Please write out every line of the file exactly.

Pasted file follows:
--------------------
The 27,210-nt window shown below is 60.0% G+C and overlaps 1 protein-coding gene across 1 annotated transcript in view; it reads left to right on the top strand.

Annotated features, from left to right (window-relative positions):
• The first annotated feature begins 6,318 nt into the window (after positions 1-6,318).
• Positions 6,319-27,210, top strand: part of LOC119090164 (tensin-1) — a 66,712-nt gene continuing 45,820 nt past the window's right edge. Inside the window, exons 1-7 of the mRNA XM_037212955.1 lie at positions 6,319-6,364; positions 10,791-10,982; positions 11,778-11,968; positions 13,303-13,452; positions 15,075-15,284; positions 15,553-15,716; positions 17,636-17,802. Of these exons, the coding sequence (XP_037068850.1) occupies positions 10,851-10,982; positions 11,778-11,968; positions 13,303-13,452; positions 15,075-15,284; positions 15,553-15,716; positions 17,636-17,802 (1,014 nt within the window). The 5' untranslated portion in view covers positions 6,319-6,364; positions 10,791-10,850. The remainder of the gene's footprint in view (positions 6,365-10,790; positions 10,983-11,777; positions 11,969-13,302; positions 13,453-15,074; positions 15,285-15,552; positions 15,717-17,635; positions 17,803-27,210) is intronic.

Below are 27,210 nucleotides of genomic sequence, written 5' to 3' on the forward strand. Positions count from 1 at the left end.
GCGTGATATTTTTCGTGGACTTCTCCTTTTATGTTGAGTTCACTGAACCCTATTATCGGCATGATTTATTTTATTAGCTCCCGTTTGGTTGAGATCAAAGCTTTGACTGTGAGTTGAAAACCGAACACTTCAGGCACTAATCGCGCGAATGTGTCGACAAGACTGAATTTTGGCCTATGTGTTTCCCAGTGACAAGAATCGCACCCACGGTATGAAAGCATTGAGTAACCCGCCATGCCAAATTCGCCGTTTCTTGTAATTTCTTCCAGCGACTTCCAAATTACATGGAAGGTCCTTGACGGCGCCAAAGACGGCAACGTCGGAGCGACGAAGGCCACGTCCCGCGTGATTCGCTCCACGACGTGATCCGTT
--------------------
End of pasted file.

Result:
The 27,210-nt window shown below is 60.0% G+C and overlaps 1 protein-coding gene across 1 annotated transcript in view; it reads left to right on the top strand.

Annotated features, from left to right (window-relative positions):
• The first annotated feature begins 6,318 nt into the window (after positions 1-6,318).
• Positions 6,319-27,210, top strand: part of LOC119090164 (tensin-1) — a 66,712-nt gene continuing 45,820 nt past the window's right edge. Inside the window, exons 1-7 of the mRNA XM_037212955.1 lie at positions 6,319-6,364; positions 10,791-10,982; positions 11,778-11,968; positions 13,303-13,452; positions 15,075-15,284; positions 15,553-15,716; positions 17,636-17,802. Of these exons, the coding sequence (XP_037068850.1) occupies positions 10,851-10,982; positions 11,778-11,968; positions 13,303-13,452; positions 15,075-15,284; positions 15,553-15,716; positions 17,636-17,802 (1,014 nt within the window). The 5' untranslated portion in view covers positions 6,319-6,364; positions 10,791-10,850. The remainder of the gene's footprint in view (positions 6,365-10,790; positions 10,983-11,777; positions 11,969-13,302; positions 13,453-15,074; positions 15,285-15,552; positions 15,717-17,635; positions 17,803-27,210) is intronic.

Below are 27,210 nucleotides of genomic sequence, written 5' to 3' on the forward strand. Positions count from 1 at the left end.
GCGTGATATTTTTCGTGGACTTCTCCTTTTATGTTGAGTTCACTGAACCCTATTATCGGCATGATTTATTTTATTAGCTCCCGTTTGGTTGAGATCAAAGCTTTGACTGTGAGTTGAAAACCGAACACTTCAGGCACTAATCGCGCGAATGTGTCGACAAGACTGAATTTTGGCCTATGTGTTTCCCAGTGACAAGAATCGCACCCACGGTATGAAAGCATTGAGTAACCCGCCATGCCAAATTCGCCGTTTCTTGTAATTTCTTCCAGCGACTTCCAAATTACATGGAAGGTCCTTGACGGCGCCAAAGACGGCAACGTCGGAGCGACGAAGGCCACGTCCCGCGTGATTCGCTCCACGACGTGATCCGTT